Running The Linux 3.16 Kernel Might Be A Bit Slower On An Ultrabook
Phoronix: Running The Linux 3.16 Kernel Might Be A Bit Slower On An Ultrabook
For those running an Intel ultrabook, here's some benchmarks using the Linux 3.16 kernel on this portable x86 hardware compared to Linux 3.15. Unfortunately, the results aren't too promising...
Does the performance drop have anything to do with the new power management features in the scheduler? If so, check out how the battery life is changed under normal workloads. A minor change in performance is certainly worth it for a laptop on battery power, though not for one plugged into the wall.
That performance drop is so minor and statistically insignificant, I can't see any end user losing sleep over it and skipping a kernel upgrade unless they are just being pedantic.
cpu frequency in 3.16 is way up if idle, backlight keys on my T440p don't work anymore and system won't enter lower package states even if display is completely off. idle drain is now 19 watts from my battery with powertop --auto-tune. nice job!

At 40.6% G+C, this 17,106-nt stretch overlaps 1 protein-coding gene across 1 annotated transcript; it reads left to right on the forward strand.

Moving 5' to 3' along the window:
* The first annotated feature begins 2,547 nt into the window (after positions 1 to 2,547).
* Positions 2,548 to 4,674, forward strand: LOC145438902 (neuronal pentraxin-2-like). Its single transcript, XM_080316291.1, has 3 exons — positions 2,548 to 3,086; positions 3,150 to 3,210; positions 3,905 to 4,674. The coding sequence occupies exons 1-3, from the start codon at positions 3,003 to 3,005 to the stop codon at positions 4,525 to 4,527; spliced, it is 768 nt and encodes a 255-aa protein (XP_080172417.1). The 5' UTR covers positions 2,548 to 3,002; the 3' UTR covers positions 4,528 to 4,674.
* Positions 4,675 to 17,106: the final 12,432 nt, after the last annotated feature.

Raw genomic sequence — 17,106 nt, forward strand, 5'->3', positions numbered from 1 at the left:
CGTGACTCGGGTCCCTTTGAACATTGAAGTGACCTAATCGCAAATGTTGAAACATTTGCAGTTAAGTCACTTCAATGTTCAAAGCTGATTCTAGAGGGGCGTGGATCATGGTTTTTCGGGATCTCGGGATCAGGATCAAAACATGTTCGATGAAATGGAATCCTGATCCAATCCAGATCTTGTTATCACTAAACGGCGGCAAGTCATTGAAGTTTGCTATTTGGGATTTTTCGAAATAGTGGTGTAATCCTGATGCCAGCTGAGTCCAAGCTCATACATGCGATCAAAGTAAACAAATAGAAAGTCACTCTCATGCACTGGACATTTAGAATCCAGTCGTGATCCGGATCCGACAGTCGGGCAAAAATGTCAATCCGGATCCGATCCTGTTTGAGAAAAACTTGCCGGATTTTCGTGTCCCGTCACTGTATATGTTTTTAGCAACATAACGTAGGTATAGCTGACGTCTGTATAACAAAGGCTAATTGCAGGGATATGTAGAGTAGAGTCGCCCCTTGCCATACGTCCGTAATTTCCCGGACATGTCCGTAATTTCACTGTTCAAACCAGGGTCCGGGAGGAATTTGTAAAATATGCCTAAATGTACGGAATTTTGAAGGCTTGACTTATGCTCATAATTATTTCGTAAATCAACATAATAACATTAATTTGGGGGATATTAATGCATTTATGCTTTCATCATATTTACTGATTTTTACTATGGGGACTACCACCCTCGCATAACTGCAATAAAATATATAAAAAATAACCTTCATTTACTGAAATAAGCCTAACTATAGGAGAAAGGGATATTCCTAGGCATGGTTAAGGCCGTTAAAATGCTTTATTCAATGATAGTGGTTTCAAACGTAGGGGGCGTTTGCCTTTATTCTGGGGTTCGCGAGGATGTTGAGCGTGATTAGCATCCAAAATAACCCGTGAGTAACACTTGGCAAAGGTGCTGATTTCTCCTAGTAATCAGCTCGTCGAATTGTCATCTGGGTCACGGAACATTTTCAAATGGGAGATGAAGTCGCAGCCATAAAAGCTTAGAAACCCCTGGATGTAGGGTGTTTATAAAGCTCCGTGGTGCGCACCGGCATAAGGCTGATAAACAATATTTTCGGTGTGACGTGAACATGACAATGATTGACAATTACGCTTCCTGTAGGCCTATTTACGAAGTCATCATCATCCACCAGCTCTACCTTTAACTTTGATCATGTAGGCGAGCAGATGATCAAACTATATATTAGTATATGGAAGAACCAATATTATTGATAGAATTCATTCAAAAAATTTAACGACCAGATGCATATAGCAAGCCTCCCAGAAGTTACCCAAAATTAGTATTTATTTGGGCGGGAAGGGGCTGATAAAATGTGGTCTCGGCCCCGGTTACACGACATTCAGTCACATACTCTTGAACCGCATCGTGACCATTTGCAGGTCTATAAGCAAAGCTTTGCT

Are other people affected similarly?
Originally Posted by saski
Well, I said this in other thread, but I guess it could be useful here, too. With kernel 3.16-rc2, my system (AMD A6-3400M, iGPU Radeon HD 6520g + dGPU 6750M) feels slow. I don't think it's the disk, though...
Not just a bit slower on a Lenovo IdeaPad Y500
After seeing extremely poor performance with bcache in its infancy, I swapped the HDD to an SSD in my Lenovo IdeaPad Y500, but made a habit of running phoronix-test-suite benchmark pts/disk when upgrading the kernel, just to see how things went.
Some tests have begun to fail, but the ones that run show pretty grim numbers - especially for 3.16-rc*.
The results are at http://openbenchmarking.org/result/1...SO-Y500DISK045 from 3.12 up to 3.16-rc3.
I am nowhere sure what is happening, but I seem to experience extreme interaction lag with 3.16-rc*, reminiscent of the bad old days where any sort of heavy disk I/O would semi-freeze any interaction with the desktop.
One possibility could be bugs in the new block-mq, but I have neither the time nor the kernel insight to verify this.
Look especially at IOZone, Apache Benchmark and DBench...